One of the premier events on the international eventing calendar will be organised by Britain’s lead racing body, bringing a closer link to the two equestrian sports.
The Jockey Club won the tender to organise the Blenheim Palace International Horse Trials, which get under way at Woodstock in Oxfordshire later this week. Blenheim was the only foray into event management by British Eventing (BE), and its cancellation last year because of the Covid-19 pandemic, prompted the BE board to reassess the event’s structure. The role was put up for tender in August, 2020.
BE CEO Jude Matthews said the decision marked the end of an era for British Eventing.
Home to the Dukes of Marlborough since 1705, Blenheim Palace was designated a UNESCO World Heritage Site in 1987. Set in more than 2000 acres of ‘Capability’ Brown landscaped parkland and designed by Vanbrugh in the Baroque style, it was financed by Queen Anne, on behalf of a grateful nation, following the first Duke of Marlborough’s triumph over the French in the War of the Spanish Succession.
While The Jockey Club’s long and distinguished history in horse racing is world-famous, this is its first venture into the wider spectrum of horse sport.
Blenheim Event Director and the Jockey Club’s Regional Managing Director, Ian Renton, said the club was excited to be involved with such a massive international event, and “for us to be able to apply The Jockey Club’s expertise and experience to such a thrilling sport”.
“In other countries internationally, racing and eventing are closely linked; less so in the UK, and it is fantastic to bridge the gap between the two at Blenheim Palace, which is an iconic venue,” Renton said.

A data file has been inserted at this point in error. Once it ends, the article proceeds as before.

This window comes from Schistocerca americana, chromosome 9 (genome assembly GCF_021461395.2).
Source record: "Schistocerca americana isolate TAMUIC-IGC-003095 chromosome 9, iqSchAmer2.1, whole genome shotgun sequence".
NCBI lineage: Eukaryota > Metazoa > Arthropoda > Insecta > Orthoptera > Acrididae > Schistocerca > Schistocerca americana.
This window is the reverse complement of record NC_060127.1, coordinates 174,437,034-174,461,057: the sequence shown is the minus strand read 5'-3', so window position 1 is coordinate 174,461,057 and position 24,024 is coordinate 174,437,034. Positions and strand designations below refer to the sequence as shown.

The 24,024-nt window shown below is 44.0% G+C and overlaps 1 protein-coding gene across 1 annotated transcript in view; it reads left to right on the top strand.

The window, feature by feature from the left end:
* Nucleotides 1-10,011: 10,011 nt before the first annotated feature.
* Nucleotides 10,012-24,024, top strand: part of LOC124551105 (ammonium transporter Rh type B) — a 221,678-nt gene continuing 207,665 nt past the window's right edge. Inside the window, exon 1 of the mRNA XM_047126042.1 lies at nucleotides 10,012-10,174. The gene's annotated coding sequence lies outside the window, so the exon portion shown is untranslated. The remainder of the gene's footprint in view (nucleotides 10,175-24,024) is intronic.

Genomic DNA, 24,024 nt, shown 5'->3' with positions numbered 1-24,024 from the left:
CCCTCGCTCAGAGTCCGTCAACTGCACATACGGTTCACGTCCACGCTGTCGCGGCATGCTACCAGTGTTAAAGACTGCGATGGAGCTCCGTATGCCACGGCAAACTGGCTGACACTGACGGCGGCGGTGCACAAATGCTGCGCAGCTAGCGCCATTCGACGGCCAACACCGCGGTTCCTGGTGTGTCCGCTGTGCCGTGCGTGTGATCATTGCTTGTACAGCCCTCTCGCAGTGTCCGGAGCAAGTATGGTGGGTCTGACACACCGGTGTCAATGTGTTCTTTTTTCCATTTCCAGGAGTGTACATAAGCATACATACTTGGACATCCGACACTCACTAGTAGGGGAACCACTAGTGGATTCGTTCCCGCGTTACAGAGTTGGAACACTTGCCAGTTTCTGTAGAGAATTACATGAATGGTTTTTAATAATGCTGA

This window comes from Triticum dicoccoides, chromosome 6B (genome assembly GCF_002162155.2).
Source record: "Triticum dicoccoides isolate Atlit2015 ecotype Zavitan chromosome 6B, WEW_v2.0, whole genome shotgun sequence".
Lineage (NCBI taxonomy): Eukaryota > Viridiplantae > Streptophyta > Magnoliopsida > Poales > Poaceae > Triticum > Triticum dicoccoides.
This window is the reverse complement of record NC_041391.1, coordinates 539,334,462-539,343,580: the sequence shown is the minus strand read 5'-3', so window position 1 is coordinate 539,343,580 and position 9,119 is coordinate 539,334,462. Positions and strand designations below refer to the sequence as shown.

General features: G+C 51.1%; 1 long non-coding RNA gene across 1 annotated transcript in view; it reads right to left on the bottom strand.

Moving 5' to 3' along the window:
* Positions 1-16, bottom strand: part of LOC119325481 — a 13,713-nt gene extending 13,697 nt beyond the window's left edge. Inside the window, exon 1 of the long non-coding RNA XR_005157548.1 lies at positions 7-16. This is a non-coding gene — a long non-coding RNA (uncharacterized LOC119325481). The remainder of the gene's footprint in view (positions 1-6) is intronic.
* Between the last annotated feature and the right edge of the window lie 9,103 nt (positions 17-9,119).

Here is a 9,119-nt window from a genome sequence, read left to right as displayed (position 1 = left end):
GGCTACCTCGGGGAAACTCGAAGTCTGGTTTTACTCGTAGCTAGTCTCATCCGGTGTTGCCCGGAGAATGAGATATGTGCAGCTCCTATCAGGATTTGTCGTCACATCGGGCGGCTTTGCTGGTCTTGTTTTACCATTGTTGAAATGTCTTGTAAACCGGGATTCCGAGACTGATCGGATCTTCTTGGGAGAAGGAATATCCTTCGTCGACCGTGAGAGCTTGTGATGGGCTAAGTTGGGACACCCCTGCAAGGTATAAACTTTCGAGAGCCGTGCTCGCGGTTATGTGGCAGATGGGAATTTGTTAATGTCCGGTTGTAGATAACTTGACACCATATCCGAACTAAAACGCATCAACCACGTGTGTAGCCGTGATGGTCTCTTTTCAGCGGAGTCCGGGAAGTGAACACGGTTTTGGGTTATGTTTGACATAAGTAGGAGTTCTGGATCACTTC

Olympians in the running
Blenheim is the first big target for British rider Tom McEwen, who won eventing team gold and individual silver medals at the Tokyo Olympics.
“It’s been a whirlwind. I’ve been delighted and amazed at the attention locally and within the sport, which I probably wasn’t prepared for,” McEwen said.
“It was a huge relief to us to win out there as we knew we were sitting on the best horses in the world, but we still had to prove it.”
All three of the equine stars that McEwen and his Olympic team-mates — Laura Collett and Oliver Townend — rode in Tokyo are graduates of the prestigious CCI4*-S class for eight and nine-year-old horses at Blenheim. And for the first time this class will take centre stage alongside the feature CCI4*-L in the main arena, for which the backdrop is Blenheim Palace itself.
Laura Collett, who won this class on her Tokyo gold medallist London 52 in 2018, welcomed the move and also the increased prize-money.
She said: “Blenheim Palace is a venue and event which is extremely close to my heart. I first rode here in the Pony Club showjumping competition, pigtails flying, as a child!
“It was the first big international horse trials I ever did, and I am so pleased that the young horse class is getting the attention and focus it really deserves.”
Oliver Townend agreed, adding: “Having three things so close to my heart — racing, Blenheim Palace and its history, and eventing — rolled into one is so special.
“My reaction when I heard about The Jockey Club’s involvement was one of pure excitement, and I am really looking forward to riding at the event next week and seeing how The Jockey Club can bring our sport forward.”
The Blenheim Palace International Horse Trials gets under way on September 16, with two days of dressage before a weekend of cross-country and showjumping.